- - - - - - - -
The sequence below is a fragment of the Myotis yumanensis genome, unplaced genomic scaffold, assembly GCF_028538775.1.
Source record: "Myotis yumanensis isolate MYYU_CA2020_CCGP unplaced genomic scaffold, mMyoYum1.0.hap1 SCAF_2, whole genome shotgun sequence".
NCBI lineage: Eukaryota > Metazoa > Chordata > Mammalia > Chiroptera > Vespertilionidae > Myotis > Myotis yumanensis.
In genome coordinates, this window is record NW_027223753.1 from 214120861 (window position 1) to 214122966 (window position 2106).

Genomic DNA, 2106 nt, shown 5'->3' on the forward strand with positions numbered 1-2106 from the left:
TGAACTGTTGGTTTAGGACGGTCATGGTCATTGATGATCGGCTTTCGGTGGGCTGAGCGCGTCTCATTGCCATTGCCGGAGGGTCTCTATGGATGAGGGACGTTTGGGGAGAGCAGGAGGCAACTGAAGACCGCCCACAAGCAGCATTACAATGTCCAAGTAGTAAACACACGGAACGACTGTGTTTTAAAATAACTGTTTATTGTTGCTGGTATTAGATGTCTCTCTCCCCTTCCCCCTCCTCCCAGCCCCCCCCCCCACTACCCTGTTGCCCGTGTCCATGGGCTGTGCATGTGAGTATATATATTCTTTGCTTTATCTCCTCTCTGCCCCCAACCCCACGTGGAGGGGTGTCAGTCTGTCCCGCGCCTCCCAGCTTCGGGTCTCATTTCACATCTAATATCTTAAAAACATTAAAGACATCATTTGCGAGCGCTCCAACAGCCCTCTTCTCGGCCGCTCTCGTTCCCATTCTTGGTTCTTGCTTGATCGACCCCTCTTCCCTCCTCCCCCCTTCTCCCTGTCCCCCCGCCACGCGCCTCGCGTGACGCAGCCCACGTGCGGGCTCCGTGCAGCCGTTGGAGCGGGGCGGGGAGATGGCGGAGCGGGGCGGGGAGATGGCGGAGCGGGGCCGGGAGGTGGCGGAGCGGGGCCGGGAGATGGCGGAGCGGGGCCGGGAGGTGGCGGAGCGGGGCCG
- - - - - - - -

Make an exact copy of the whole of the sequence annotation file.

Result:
The sequence below is a fragment of the Myotis yumanensis genome, unplaced genomic scaffold, assembly GCF_028538775.1.
Source record: "Myotis yumanensis isolate MYYU_CA2020_CCGP unplaced genomic scaffold, mMyoYum1.0.hap1 SCAF_2, whole genome shotgun sequence".
NCBI lineage: Eukaryota > Metazoa > Chordata > Mammalia > Chiroptera > Vespertilionidae > Myotis > Myotis yumanensis.
In genome coordinates, this window is record NW_027223753.1 from 214120861 (window position 1) to 214122966 (window position 2106).

Genomic DNA, 2106 nt, shown 5'->3' on the forward strand with positions numbered 1-2106 from the left:
TGAACTGTTGGTTTAGGACGGTCATGGTCATTGATGATCGGCTTTCGGTGGGCTGAGCGCGTCTCATTGCCATTGCCGGAGGGTCTCTATGGATGAGGGACGTTTGGGGAGAGCAGGAGGCAACTGAAGACCGCCCACAAGCAGCATTACAATGTCCAAGTAGTAAACACACGGAACGACTGTGTTTTAAAATAACTGTTTATTGTTGCTGGTATTAGATGTCTCTCTCCCCTTCCCCCTCCTCCCAGCCCCCCCCCCCACTACCCTGTTGCCCGTGTCCATGGGCTGTGCATGTGAGTATATATATTCTTTGCTTTATCTCCTCTCTGCCCCCAACCCCACGTGGAGGGGTGTCAGTCTGTCCCGCGCCTCCCAGCTTCGGGTCTCATTTCACATCTAATATCTTAAAAACATTAAAGACATCATTTGCGAGCGCTCCAACAGCCCTCTTCTCGGCCGCTCTCGTTCCCATTCTTGGTTCTTGCTTGATCGACCCCTCTTCCCTCCTCCCCCCTTCTCCCTGTCCCCCCGCCACGCGCCTCGCGTGACGCAGCCCACGTGCGGGCTCCGTGCAGCCGTTGGAGCGGGGCGGGGAGATGGCGGAGCGGGGCGGGGAGATGGCGGAGCGGGGCCGGGAGGTGGCGGAGCGGGGCCGGGAGATGGCGGAGCGGGGCCGGGAGGTGGCGGAGCGGGGCCG